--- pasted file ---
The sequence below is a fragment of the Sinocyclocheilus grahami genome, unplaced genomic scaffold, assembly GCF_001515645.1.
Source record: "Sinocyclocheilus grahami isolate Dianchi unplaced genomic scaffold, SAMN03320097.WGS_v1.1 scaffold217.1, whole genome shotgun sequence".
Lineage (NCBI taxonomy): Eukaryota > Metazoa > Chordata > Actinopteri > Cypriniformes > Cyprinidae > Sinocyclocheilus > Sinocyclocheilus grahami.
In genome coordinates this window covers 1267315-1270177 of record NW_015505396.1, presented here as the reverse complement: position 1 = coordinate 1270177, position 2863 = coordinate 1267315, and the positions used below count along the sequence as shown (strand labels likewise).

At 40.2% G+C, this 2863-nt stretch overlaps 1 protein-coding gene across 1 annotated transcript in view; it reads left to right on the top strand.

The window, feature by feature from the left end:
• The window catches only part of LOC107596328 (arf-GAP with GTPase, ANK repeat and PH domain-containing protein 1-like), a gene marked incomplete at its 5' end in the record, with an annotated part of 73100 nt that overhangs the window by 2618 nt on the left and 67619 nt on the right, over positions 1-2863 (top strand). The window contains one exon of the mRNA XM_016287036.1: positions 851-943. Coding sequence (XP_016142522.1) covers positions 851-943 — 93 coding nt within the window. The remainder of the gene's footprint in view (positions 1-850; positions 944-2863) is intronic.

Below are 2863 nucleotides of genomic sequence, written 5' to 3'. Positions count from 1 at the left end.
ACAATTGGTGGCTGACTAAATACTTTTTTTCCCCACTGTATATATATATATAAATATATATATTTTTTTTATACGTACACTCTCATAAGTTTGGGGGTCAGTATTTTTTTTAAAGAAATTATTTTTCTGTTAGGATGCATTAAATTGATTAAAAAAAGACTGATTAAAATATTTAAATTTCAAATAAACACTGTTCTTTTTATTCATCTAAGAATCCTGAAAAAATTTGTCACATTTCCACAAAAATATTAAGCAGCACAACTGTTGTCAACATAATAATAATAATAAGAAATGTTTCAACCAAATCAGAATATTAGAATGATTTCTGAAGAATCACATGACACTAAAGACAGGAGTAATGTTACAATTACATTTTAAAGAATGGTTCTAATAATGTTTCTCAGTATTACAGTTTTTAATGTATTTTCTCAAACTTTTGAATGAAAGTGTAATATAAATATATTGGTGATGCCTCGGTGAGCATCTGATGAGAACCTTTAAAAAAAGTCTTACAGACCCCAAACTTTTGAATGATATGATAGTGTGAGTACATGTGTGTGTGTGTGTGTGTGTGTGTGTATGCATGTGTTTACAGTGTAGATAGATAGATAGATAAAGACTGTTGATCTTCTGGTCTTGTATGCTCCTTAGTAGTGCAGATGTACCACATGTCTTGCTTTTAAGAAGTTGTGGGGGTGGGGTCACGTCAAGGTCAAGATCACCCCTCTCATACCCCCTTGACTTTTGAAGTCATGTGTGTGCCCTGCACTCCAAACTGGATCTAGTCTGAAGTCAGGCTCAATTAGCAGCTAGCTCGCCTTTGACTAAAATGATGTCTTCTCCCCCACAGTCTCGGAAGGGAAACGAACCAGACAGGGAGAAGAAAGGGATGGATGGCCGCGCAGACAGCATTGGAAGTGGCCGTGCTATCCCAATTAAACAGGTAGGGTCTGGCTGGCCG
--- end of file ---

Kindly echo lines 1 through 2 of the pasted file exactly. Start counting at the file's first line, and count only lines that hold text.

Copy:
The sequence below is a fragment of the Sinocyclocheilus grahami genome, unplaced genomic scaffold, assembly GCF_001515645.1.
Source record: "Sinocyclocheilus grahami isolate Dianchi unplaced genomic scaffold, SAMN03320097.WGS_v1.1 scaffold217.1, whole genome shotgun sequence".